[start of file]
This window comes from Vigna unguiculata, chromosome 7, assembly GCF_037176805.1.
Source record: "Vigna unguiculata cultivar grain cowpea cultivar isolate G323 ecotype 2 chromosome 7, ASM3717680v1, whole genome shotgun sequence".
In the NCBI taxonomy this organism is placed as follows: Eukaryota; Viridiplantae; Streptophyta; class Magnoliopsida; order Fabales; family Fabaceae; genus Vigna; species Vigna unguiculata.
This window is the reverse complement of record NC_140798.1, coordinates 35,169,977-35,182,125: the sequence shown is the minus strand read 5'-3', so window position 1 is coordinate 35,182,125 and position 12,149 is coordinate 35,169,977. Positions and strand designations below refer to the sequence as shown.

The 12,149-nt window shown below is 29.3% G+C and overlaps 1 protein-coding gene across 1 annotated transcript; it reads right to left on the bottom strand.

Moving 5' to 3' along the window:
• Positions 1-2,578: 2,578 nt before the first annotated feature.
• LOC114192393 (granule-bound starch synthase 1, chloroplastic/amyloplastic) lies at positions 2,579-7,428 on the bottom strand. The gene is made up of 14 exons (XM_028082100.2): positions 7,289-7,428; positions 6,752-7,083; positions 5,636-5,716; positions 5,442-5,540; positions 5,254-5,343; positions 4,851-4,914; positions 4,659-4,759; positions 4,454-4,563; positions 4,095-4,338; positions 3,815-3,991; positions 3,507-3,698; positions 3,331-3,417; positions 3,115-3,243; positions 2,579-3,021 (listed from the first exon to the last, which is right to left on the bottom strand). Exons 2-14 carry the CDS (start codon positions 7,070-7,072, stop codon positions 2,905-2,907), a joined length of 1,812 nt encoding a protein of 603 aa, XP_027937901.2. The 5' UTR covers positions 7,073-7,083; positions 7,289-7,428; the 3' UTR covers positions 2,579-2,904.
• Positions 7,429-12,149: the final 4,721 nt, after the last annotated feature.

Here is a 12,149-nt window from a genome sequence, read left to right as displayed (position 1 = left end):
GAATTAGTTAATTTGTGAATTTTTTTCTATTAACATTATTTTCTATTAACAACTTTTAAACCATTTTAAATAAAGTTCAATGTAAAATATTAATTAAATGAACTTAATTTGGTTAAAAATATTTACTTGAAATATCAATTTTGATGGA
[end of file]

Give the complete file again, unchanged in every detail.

This window comes from Vigna unguiculata, chromosome 7, assembly GCF_037176805.1.
Source record: "Vigna unguiculata cultivar grain cowpea cultivar isolate G323 ecotype 2 chromosome 7, ASM3717680v1, whole genome shotgun sequence".
In the NCBI taxonomy this organism is placed as follows: Eukaryota; Viridiplantae; Streptophyta; class Magnoliopsida; order Fabales; family Fabaceae; genus Vigna; species Vigna unguiculata.
This window is the reverse complement of record NC_140798.1, coordinates 35,169,977-35,182,125: the sequence shown is the minus strand read 5'-3', so window position 1 is coordinate 35,182,125 and position 12,149 is coordinate 35,169,977. Positions and strand designations below refer to the sequence as shown.

The 12,149-nt window shown below is 29.3% G+C and overlaps 1 protein-coding gene across 1 annotated transcript; it reads right to left on the bottom strand.

Moving 5' to 3' along the window:
• Positions 1-2,578: 2,578 nt before the first annotated feature.
• LOC114192393 (granule-bound starch synthase 1, chloroplastic/amyloplastic) lies at positions 2,579-7,428 on the bottom strand. The gene is made up of 14 exons (XM_028082100.2): positions 7,289-7,428; positions 6,752-7,083; positions 5,636-5,716; positions 5,442-5,540; positions 5,254-5,343; positions 4,851-4,914; positions 4,659-4,759; positions 4,454-4,563; positions 4,095-4,338; positions 3,815-3,991; positions 3,507-3,698; positions 3,331-3,417; positions 3,115-3,243; positions 2,579-3,021 (listed from the first exon to the last, which is right to left on the bottom strand). Exons 2-14 carry the CDS (start codon positions 7,070-7,072, stop codon positions 2,905-2,907), a joined length of 1,812 nt encoding a protein of 603 aa, XP_027937901.2. The 5' UTR covers positions 7,073-7,083; positions 7,289-7,428; the 3' UTR covers positions 2,579-2,904.
• Positions 7,429-12,149: the final 4,721 nt, after the last annotated feature.

Here is a 12,149-nt window from a genome sequence, read left to right as displayed (position 1 = left end):
GAATTAGTTAATTTGTGAATTTTTTTCTATTAACATTATTTTCTATTAACAACTTTTAAACCATTTTAAATAAAGTTCAATGTAAAATATTAATTAAATGAACTTAATTTGGTTAAAAATATTTACTTGAAATATCAATTTTGATGGA